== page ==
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TitleGlobal setting of Ordovician orogenesis
Authorvan Staal, C; Hatcher, R D, Jr.
SourceThe Ordovician Earth System; by Finney, S C (ed.); Berry, W B N (ed.); Geological Society of America, Special Paper vol. 466, 2010, 12 pages,
Alt SeriesEarth Sciences Sector, Contribution Series 20060371
PublisherGeological Society of America
Mediapaper; on-line; digital
File formatpdf
Subjectsgeneral geology; tectonics; structural geology; orogenesis; orogenic regions; orogenies; continental drift; tectonic stages; tectonic history; tectonic evolution; subduction zones; subduction; Gondwana; Laurentia; Iapetus Ocean; Baltica; Siberia; Ordovician
Illustrationslocation maps
ProgramTargeted Geoscience Initiative (TGI-3), 2005-2010 Appalachian TGI-3
AbstractThe global distribution, setting, and dynamic implications of Ordovician orogenesis are reviewed. Evidence for true Ordovician continent-continent collision is absent. Orogenesis is principally due to accretion of arc terranes and/or ribbon microcontinents. Most arc terranes are ensialic and separated from the adjacent continents by backarc or marginal basins, the episodic closure of which commonly was responsible for orogenesis. Little evidence is preserved for true intra-oceanic juvenile arcs during the Early to Middle Ordovician. Instead, subduction appears to have been localized near the margins of Laurentia, Gondwana, Baltica, and Siberia, forming extensive linear orogenic belts during relatively short periods when the upper plate switched from extension to compression. Such tectonic switching appears to have taken place along the entire length of the Pacifi c and Iapetan margins of Gondwana (>10,000 km) from Middle - Late Cambrian to Early Ordovician time. The onset of orogenesis along Gondwana's Pacifi c margin during the end of the Early Cambrian (ca. 513 Ma) coincided with subduction initiation along both margins of the Iapetus Ocean. Orogenesis and subduction initiation are causally related to a global-scale plate reorganization, probably induced by terminal amalgamation of Gondwana. During the Paleozoic,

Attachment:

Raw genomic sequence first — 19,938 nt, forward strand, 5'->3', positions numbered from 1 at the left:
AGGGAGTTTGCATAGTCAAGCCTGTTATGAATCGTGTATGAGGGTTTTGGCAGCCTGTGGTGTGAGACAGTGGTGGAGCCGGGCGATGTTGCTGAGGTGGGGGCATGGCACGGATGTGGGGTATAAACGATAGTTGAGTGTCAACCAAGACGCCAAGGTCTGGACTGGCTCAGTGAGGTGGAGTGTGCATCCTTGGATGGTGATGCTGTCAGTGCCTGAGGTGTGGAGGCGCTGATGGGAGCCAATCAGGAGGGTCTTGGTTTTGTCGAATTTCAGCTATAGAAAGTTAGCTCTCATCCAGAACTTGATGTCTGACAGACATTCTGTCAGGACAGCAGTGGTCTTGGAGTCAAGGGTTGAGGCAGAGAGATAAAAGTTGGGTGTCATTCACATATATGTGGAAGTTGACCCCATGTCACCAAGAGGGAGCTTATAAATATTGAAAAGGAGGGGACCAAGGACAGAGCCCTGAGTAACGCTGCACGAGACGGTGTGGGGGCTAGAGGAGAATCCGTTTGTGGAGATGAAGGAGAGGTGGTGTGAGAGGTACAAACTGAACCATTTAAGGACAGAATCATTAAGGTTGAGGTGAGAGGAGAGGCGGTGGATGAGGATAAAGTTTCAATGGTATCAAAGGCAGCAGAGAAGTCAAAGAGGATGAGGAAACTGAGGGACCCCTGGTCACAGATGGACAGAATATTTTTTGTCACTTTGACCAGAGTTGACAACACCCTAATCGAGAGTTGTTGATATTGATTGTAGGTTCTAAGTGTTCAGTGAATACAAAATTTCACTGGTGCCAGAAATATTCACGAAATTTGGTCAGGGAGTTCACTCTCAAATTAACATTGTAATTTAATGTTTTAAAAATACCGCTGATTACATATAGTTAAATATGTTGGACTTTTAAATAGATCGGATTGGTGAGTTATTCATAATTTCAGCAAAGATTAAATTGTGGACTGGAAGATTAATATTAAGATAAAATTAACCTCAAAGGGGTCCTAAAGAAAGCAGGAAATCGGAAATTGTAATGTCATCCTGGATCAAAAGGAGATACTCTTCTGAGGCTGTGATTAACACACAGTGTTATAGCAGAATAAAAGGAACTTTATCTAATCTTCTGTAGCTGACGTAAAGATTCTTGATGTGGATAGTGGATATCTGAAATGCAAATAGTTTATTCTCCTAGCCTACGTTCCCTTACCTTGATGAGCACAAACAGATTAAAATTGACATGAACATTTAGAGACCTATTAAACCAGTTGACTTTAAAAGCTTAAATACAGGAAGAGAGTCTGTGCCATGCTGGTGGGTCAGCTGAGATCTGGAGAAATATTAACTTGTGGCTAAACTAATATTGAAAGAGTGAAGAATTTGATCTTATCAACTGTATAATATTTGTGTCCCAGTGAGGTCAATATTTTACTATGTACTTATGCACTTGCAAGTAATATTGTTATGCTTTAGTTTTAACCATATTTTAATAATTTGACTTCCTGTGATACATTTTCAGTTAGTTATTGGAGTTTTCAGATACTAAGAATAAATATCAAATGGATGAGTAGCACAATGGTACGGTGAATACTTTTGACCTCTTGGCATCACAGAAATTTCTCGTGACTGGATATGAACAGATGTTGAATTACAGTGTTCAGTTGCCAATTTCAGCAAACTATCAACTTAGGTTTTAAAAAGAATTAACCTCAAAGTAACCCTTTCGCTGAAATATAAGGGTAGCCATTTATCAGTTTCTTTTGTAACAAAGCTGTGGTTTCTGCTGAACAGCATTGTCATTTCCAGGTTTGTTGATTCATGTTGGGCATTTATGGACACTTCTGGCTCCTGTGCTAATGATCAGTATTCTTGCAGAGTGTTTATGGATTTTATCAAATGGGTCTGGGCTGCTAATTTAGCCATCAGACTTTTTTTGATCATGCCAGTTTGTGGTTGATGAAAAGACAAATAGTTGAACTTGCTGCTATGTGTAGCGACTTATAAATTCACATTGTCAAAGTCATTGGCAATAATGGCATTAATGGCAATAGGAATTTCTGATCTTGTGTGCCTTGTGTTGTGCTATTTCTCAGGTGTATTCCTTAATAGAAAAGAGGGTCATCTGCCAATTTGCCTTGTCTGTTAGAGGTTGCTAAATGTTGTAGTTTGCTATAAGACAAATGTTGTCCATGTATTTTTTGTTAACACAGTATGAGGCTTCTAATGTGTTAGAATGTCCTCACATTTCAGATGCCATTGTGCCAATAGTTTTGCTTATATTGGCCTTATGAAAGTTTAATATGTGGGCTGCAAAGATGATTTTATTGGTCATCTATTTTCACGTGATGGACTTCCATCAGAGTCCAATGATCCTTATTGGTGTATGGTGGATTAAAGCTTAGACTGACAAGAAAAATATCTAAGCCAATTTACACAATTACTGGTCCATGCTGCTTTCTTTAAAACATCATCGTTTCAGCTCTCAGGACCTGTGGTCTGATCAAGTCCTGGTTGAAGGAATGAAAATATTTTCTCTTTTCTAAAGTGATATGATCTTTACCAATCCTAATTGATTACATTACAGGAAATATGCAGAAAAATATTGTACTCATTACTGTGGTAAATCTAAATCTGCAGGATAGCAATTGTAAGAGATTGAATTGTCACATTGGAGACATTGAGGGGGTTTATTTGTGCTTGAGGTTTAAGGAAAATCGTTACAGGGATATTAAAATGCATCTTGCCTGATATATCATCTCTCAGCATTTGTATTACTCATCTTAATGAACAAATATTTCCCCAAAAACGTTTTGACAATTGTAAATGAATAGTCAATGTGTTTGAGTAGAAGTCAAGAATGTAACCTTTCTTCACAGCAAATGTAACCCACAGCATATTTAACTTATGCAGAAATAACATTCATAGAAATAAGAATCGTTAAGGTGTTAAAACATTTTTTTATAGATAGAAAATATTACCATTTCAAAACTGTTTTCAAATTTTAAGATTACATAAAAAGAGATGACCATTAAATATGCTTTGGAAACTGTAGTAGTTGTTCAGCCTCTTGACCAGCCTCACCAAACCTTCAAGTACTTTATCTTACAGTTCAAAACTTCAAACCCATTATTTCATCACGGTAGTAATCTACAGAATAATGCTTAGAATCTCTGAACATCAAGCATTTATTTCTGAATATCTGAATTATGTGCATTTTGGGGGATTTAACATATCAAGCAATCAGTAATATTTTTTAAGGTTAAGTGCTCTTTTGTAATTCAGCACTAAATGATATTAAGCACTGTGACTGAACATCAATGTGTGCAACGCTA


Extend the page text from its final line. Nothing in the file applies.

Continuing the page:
Laurentia's Iapetan margin steadily grew in size and expanded southward owing to continuous accretion of suprasubduction zone oceanic crust, peri-Gondwanan arc terranes, and ribbon microcontinents. In contrast, the Pacifi c, Iapetan, and Rheic margins of Gondwana saw little addition of new, allochthonous crust. Accretion mainly involves reattachment of previously rifted-off arc terranes and small slivers of the intervening marginal basin crust.

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